A Very Different Lame-Duck: Lessons From 2010
In Congress's last lame-duck session, things went swimmingly.
Washington saw an historically productive lame-duck session after the 2010 midterm elections. President Obama and Congress managed to extend the Bush tax cuts, keep the government funded, abolish the military's Don't Ask, Don't Tell policy, extend unemployment-insurance benefits, renew the "doc fix" to set Medicare reimbursement rates, grant new FDA powers to recall tainted food, prevent an estate-tax hike, and ratify the New START nuclear-arms reduction treaty with Russia.
The 2012 lame-duck looks very different: Washington is focused on one thing.
With the Bush tax cuts set to expire and budget sequestration set to kick in on Dec. 31, Obama and congressional Republicans are negotiating for a big, singular deal to solve them both. The National Defense Authorization Act looms as another item on the to-do list, but the fiscal cliff is the main attraction.
Obama has launched a public campaign around it. House Speaker John Boehner and House Majority Leader Eric Cantor have been holding press conferences to talk about it.
"The fiscal cliff is what we're focused on," Cantor spokeswoman Megan Whittemore said. "That's what we need to get a resolution for."
The 2010 and 2012 lame-ducks offer a case study in opposite political moments, but there are lessons to be learned from last time.
Back then, Republicans had just thumped Democrats in the midterm elections, and President Obama vowed to learn a lesson from his party's loss. Subsequently, he gave in to GOP demands on the Bush tax cuts, extending them for two years and earning himself some centrist plaudits. This time around, no one is backing down so easily.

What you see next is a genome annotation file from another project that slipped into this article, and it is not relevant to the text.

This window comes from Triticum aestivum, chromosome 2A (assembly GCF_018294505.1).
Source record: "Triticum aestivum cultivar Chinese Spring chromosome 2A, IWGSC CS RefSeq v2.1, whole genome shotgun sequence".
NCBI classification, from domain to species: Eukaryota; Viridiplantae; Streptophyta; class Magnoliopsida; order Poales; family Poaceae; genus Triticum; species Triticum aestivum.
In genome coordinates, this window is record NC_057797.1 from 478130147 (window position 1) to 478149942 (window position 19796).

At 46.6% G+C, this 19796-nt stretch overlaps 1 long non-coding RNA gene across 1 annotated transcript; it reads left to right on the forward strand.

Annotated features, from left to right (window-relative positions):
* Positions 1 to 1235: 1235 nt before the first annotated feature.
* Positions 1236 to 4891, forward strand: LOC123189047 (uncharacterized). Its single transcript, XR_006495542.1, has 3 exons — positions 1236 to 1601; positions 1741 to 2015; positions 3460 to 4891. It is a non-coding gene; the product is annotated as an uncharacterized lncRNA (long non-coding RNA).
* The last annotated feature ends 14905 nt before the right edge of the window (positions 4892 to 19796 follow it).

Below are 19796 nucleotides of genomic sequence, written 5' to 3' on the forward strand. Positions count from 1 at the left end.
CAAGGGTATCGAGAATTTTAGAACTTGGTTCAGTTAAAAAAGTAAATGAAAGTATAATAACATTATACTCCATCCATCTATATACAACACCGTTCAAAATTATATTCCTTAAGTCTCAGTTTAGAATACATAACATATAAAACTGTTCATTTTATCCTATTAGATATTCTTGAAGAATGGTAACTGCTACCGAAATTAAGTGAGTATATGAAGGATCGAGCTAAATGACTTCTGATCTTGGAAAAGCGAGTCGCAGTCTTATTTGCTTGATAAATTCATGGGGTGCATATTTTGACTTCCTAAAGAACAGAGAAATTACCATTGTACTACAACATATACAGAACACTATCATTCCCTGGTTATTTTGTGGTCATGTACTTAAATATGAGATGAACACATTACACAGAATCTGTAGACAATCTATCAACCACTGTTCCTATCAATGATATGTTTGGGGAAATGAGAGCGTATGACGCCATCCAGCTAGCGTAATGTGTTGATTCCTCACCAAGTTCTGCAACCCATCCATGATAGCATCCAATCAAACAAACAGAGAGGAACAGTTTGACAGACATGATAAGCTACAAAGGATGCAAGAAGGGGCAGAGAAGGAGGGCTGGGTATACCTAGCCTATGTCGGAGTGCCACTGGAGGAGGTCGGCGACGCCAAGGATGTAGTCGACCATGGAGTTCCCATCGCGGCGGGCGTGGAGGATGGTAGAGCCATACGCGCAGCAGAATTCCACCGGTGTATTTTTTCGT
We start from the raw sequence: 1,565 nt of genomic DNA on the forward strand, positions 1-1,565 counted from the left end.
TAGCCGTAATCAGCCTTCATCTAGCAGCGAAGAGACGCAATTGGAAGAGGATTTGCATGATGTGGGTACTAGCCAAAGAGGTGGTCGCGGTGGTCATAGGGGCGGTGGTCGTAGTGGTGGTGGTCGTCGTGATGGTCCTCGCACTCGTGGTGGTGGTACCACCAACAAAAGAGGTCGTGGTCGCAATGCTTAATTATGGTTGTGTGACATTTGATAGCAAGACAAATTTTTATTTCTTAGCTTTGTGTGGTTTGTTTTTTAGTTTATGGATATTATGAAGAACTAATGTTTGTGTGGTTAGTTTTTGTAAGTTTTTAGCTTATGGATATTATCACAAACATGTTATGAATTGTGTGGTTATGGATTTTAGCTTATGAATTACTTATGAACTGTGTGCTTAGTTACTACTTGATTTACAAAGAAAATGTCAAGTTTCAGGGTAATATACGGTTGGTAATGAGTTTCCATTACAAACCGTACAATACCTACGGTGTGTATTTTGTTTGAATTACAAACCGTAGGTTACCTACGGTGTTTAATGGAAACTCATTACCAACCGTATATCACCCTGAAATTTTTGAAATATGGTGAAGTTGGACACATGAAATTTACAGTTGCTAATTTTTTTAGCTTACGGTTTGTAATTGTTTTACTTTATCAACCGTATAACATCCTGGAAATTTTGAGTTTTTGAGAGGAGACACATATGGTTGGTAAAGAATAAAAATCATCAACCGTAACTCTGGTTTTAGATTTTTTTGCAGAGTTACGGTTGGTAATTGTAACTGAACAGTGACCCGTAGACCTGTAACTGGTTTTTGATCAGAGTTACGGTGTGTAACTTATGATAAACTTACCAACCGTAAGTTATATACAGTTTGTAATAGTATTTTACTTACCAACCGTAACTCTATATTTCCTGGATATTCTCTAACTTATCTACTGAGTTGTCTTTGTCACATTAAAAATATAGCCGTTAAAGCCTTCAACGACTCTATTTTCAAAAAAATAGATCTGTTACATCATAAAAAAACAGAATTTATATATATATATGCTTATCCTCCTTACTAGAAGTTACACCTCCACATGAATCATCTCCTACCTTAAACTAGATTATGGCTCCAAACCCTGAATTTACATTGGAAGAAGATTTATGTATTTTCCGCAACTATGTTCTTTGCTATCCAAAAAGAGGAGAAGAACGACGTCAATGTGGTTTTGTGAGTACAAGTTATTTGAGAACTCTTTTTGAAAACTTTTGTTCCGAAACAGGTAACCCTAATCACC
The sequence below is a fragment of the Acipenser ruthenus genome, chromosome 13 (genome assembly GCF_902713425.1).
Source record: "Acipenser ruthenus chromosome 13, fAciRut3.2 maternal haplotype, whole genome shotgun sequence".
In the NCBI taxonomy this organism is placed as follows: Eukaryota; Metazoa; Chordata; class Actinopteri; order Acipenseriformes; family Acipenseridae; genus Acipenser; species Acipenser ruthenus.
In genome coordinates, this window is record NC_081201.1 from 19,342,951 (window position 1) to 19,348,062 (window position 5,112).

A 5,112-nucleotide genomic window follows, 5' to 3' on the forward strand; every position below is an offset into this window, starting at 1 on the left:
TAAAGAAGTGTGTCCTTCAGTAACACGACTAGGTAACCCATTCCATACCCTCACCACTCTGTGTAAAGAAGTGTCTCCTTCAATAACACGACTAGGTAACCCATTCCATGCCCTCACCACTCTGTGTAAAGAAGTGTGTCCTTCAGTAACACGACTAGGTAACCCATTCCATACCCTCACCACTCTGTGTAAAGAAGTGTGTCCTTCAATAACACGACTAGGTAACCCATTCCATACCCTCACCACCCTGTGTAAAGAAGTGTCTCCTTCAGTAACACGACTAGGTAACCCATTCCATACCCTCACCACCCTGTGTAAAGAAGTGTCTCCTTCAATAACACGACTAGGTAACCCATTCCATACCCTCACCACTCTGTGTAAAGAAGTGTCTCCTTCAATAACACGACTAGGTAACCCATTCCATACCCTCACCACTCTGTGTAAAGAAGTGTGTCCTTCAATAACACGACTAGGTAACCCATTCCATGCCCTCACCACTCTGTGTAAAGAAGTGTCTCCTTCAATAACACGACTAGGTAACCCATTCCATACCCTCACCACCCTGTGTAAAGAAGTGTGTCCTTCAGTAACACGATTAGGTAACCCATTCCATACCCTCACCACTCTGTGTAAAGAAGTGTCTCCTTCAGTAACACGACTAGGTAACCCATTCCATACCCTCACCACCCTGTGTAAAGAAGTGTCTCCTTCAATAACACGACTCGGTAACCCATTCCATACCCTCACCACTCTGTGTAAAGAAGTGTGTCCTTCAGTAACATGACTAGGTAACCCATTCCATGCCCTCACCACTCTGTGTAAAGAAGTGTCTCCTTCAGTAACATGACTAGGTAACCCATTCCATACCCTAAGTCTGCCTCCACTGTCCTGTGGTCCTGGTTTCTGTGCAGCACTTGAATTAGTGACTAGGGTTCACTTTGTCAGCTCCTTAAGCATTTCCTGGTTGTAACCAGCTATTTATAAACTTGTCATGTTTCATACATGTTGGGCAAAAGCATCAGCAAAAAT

And this time around, the political moment isn't so clear. Both Obama and congressional Republicans won in 2012, and neither has shown signs of backing down.
Back then, Democrats controlled the House and had the luxury of pushing items on their actual agenda: the Don't Ask, Don't Tell repeal and the DREAM Act immigration bill (which failed), putting even more major bills on the floor. This time, Congress will confront the fiscal cliff out of sheer necessity.
Things could be easier this time around. With so much on the agenda in 2010, time became a major problem, as the slow-footed Senate struggled to move each bill through. Due to procedural rules, it can take three days to pass a bill if the opposition gathers enough votes against it. Senators harbored resentments that unrelated amendments didn't receive enough time for debate. In 2012, distractions are limited.
They could also be harder, thanks to the fiscal cliff's singularity. In less ideological times, legislation moved with trade-offs. Supporting one bill could earn a lawmaker returned favors on another. A full slate of unrelated bills can, in theory, facilitate compromise. With only the fiscal cliff to worry about, such opportunities will be few and far between.
But the main political lesson from 2010 is that compromise can be politically advantageous. In early November 2010, Gallup showed Obama with 43 percent approval and 49 percent disapproval. But acceding on the tax cuts (and passing a slew of other bills) worked: After a productive lame-duck session, his approval rating crested at 50 percent, with 42 percent disapproving.
One could say this proves the GOP agenda on taxes is more popular, but President Obama's re-election seems to disprove that. More likely, it means America just wants fiscal compromise at the end of the year.